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The GOP is now the party of Roy Moore — whether they like it or not
Former Alabama Chief Justice and U.S. Senate candidate Roy Moore speaks at a campaign rally in Dora, Alabama, on Nov. 30. Brynn Anderson/AP

Welcome to Mic’s daily read on Donald Trump’s America. Want to receive this as a daily email in your inbox? Subscribe here.

Monday’s dispatch: Republicans are now all-in on Roy Moore whether they like it or not

Over the weekend, President Donald Trump gave his most enthusiastic support for Alabama Senate candidate and accused child molester Roy Moore.

On Friday, Trump held a rally in Pensacola, Florida, right on the border with Alabama, and encouraged voters in the nearby state to vote for Moore in Tuesday’s special election.

Trump also recorded a robocall for Moore, telling Alabama voters, “We need Roy to help us with the Republican Senate.”

This fresh support from Trump comes at the same time audio surfaced of Moore appearing on a conspiracy-mongering radio show in 2011, arguing that the United States could “eliminate many problems’” if it did away with every constitutional amendment after the 10th Amendment.

That would mean reversing everything from the abolition of slavery, to women’s suffrage, to the lowering of the voting age to 18 — a particularly ironic position given his campaign’s emphasis on the age of consent.

The comments were a reminder that Moore was an extremely controversial candidate for the GOP even before the allegations of child molestation and sexual assault surfaced. Moore is on record saying that Muslims shouldn’t be allowed to serve in Congress, and that 9/11 was God’s punishment for America’s lack of faith.

Now, the GOP is grappling with the real implications of what could happen if Moore ascends to the Senate with the support of many members of their party, including Trump’s.

Sen. Richard Shelby (R-Ala.) the senior senator from Moore’s home state, said Sunday he “couldn’t vote for Roy Moore” and “didn’t vote for Roy Moore” in his early vote. He also signaled that he may support having the Senate evaluate Moore’s “fitness to serve” should he win, but left the decision up to Republican leadership.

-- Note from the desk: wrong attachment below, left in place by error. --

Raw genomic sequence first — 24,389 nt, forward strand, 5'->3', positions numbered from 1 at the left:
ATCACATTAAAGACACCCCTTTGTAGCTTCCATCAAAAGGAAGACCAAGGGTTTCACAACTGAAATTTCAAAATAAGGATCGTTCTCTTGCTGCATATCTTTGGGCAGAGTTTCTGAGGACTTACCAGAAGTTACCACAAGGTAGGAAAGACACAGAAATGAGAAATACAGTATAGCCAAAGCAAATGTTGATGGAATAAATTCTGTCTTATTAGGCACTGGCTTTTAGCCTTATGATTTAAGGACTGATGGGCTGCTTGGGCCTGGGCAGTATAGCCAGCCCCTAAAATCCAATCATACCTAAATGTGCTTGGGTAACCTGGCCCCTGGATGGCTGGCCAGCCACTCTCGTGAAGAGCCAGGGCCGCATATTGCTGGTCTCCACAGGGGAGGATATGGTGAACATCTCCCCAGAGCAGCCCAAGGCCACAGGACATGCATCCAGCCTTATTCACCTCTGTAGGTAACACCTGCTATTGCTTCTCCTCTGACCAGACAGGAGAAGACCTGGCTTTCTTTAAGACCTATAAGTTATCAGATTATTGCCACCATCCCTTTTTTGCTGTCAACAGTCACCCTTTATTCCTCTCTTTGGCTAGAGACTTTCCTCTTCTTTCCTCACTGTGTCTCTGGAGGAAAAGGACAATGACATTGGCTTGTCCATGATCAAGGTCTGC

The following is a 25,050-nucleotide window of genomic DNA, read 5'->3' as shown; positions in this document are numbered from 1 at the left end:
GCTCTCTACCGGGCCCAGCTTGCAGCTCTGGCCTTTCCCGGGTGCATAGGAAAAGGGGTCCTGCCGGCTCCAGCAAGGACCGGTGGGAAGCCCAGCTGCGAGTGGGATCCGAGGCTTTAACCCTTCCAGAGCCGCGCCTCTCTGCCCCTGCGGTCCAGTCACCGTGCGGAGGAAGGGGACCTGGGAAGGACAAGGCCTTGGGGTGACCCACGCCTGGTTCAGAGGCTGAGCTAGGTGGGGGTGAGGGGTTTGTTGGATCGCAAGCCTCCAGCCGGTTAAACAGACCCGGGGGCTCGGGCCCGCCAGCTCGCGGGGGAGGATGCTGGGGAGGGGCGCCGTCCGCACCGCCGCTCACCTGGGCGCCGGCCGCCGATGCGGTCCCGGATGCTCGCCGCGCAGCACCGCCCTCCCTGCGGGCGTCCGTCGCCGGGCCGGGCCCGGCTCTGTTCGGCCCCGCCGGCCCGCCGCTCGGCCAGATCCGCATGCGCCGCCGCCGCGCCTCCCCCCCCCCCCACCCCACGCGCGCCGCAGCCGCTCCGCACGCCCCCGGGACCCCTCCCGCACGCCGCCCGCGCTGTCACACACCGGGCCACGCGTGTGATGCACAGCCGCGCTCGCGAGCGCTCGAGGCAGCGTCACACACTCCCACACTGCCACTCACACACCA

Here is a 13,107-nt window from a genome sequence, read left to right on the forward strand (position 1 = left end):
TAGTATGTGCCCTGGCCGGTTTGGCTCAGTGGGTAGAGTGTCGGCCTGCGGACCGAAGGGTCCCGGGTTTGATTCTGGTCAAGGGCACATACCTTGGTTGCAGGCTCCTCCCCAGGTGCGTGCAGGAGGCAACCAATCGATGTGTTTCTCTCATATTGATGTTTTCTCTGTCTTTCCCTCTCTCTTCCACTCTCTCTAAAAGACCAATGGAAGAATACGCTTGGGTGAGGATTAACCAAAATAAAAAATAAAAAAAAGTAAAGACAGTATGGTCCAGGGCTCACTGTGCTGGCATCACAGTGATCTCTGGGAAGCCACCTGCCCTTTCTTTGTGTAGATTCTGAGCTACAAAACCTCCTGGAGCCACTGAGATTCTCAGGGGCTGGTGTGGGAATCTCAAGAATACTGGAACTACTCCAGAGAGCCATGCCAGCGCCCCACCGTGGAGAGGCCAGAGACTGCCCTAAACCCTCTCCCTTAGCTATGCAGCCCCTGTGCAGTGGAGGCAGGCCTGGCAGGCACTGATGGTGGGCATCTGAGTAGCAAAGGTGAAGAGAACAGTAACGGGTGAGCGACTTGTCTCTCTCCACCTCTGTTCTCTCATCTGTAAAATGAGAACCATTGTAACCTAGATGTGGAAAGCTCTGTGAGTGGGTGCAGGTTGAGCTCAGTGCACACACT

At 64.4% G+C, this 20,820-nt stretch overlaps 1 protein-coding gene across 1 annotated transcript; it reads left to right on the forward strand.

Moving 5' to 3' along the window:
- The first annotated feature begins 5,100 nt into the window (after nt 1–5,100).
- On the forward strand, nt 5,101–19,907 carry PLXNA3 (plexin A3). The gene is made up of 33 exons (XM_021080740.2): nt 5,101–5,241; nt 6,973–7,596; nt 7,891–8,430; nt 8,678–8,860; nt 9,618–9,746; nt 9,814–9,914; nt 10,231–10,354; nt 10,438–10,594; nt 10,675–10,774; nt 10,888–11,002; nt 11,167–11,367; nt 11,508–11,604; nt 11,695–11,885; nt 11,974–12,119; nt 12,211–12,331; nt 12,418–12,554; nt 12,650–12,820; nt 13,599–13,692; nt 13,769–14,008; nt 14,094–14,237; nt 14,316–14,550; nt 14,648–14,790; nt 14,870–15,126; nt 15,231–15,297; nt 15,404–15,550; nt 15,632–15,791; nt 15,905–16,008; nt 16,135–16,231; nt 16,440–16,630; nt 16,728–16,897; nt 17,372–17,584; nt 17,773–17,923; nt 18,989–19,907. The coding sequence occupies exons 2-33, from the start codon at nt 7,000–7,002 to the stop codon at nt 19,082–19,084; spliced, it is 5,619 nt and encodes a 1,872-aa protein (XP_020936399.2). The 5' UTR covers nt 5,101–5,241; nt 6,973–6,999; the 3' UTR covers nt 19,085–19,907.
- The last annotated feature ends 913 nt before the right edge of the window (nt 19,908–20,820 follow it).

On the eve of the election, Senate Republicans must seriously contemplate what they will do with Moore in the Senate. Will they launch a monthslong ethics investigation that puts them at odds with Trump and the GOP base, while also keeping the allegations against Moore in the news through the 2018 election cycle? Or will they tacitly accept Moore, and become the party that fully embraces an accused child molester?

Today’s question: Would Senate Republicans actually be more relieved if Moore loses on Tuesday or do they ultimately just want another Republican vote in the Senate?

Please email us your thoughts at trumpsamerica@mic.com.

Monday in Trump’s America:

Deadlines catch-up with the GOP: After narrowly averting a shutdown last week, procrastination is catching up with congressional Republicans as year-end tasks are piling up. Over the next two weeks, Republicans must work to finalize the tax bill, fund the Children’s Health Insurance Program and find a fix for both the Deferred Action for Childhood Arrivals program and the budget in order to keep the government open.

Trump accusers speak up: A group of women who have accused Trump of sexual harassment will hold a press conference Monday to demand that Congress launch an investigation into his conduct with women. The move comes as Senate Republicans consider a similar probe into Moore, should he win the Senate special election.

Russia investigation update: NBC News reported that Robert Mueller’s investigation into the Trump-Russia affair is specifically focusing on the 18-day period in the early days of the Trump administration that Michael Flynn was susceptible to Russian blackmail. Given Flynn’s recent plea deal, the news suggests that the investigation is almost certainly looking into what Trump knew about Flynn’s actions at the time, and whether he was obstructing justice by firing former FBI Director James Comey.

Putin in Syria: Russian President Vladimir Putin traveled to Syria on Monday to announce the beginning of a Russian withdrawal from the region.

Frequent flyer: Interior Secretary Ryan Zinke is firing back after a recent report that he took $14,000 in taxpayer-funded helicopter rides. “Recent articles about official Interior Department helicopter usage are total fabrications and a wild departure from reality,” Zinke said in a statement while offering no actual facts to rebut the report.

Booker in Alabama: Sen. Cory Booker (D-N.J.) spent the weekend campaigning with Democratic Senate candidate Doug Jones in Alabama, fueling speculation that Booker may have higher political ambitions.

Explosions in New York: Reports of a possible explosion near New York City’s Port Authority Bus Terminal are developing this morning. Follow Mic for the latest on the incident.

Under the radar:

Protesters on trial: The trial of #J20 protesters from the Trump inauguration continues in Washington, D.C., with protesters and two journalists facing decades in prison for protests that erupted during the inauguration. The HuffPost’s Ryan Reilly covered the trial’s ongoing proceedings over the weekend.

Unifying a party: A group of Democrats appointed by both Sen. Bernie Sanders and Hillary Clinton just came up with a plan to radically overhaul the party’s presidential primary in 2020 in a way that would, among other things, drastically cut the number of so-called superdelegates at the party’s convention. Read my report on it here.

Today’s MicBite:

Why Trump’s Jerusalem decision could sully U.S. foreign policy for generations.

Correction: Dec. 11, 2017
An earlier version of this article misstated the number of journalists facing charges as a result of the #J20 protests. There are two.